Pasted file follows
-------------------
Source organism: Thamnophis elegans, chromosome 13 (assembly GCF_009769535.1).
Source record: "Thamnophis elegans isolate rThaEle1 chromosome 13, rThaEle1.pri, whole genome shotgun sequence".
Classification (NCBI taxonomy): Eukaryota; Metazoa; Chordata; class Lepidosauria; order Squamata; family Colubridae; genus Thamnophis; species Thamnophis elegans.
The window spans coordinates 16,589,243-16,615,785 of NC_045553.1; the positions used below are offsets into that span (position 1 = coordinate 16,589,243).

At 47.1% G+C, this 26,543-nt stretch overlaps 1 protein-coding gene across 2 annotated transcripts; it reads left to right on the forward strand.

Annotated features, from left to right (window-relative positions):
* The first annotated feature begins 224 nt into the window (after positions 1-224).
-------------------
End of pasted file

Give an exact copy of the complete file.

Source organism: Thamnophis elegans, chromosome 13 (assembly GCF_009769535.1).
Source record: "Thamnophis elegans isolate rThaEle1 chromosome 13, rThaEle1.pri, whole genome shotgun sequence".
Classification (NCBI taxonomy): Eukaryota; Metazoa; Chordata; class Lepidosauria; order Squamata; family Colubridae; genus Thamnophis; species Thamnophis elegans.
The window spans coordinates 16,589,243-16,615,785 of NC_045553.1; the positions used below are offsets into that span (position 1 = coordinate 16,589,243).

At 47.1% G+C, this 26,543-nt stretch overlaps 1 protein-coding gene across 2 annotated transcripts; it reads left to right on the forward strand.

Annotated features, from left to right (window-relative positions):
* The first annotated feature begins 224 nt into the window (after positions 1-224).